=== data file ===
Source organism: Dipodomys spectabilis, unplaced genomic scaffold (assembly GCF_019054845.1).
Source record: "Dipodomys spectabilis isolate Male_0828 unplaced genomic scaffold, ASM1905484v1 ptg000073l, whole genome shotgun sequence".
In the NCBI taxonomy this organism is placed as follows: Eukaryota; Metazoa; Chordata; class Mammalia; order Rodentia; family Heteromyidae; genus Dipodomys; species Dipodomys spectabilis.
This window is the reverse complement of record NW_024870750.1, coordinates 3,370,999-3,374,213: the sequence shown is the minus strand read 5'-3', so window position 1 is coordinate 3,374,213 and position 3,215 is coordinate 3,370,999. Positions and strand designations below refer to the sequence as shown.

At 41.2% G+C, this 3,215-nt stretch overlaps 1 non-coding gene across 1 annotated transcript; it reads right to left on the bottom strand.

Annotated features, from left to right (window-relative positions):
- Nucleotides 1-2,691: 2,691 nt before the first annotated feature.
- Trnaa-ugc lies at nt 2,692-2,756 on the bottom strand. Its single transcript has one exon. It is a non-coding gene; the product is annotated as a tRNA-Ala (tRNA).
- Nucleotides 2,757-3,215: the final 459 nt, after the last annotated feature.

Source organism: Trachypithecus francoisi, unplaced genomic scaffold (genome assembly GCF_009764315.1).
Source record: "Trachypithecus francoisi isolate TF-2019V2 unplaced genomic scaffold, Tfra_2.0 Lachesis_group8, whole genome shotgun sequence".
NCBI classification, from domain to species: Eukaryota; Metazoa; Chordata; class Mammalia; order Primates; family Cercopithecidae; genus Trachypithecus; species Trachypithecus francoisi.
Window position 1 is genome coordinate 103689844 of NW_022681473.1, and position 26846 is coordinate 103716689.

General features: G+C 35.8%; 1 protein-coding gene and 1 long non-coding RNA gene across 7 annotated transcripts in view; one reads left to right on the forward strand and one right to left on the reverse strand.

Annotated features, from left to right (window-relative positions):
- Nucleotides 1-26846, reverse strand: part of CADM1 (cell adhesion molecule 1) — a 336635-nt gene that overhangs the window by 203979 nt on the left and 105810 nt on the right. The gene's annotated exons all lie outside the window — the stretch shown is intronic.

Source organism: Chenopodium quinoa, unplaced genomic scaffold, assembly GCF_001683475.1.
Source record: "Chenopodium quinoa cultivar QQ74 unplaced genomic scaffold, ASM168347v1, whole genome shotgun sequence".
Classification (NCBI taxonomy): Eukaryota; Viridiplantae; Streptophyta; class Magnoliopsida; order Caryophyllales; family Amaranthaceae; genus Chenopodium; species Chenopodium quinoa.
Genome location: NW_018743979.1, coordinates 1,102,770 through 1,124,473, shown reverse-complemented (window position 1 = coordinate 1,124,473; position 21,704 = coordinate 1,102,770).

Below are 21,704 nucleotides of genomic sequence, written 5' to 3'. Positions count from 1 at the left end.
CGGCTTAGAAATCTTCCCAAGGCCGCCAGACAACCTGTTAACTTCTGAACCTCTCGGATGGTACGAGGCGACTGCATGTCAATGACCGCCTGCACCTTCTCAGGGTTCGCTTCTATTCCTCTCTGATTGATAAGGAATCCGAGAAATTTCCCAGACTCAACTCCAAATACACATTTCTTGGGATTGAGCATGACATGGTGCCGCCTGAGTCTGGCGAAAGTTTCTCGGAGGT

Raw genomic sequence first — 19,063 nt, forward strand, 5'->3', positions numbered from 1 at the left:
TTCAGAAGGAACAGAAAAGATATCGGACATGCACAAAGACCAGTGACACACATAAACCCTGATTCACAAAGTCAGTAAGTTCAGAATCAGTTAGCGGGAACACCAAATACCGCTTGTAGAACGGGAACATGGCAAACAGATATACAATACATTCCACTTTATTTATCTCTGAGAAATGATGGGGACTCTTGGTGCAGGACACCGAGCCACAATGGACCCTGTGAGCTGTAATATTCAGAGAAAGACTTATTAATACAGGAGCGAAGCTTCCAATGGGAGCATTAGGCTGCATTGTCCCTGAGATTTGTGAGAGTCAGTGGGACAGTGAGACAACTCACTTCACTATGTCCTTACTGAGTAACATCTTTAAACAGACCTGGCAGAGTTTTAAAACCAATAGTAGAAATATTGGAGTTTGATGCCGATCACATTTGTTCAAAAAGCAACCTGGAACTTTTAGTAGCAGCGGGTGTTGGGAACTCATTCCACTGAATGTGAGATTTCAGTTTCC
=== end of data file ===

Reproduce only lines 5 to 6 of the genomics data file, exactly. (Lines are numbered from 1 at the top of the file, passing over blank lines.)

At 41.2% G+C, this 3,215-nt stretch overlaps 1 non-coding gene across 1 annotated transcript; it reads right to left on the bottom strand.

Annotated features, from left to right (window-relative positions):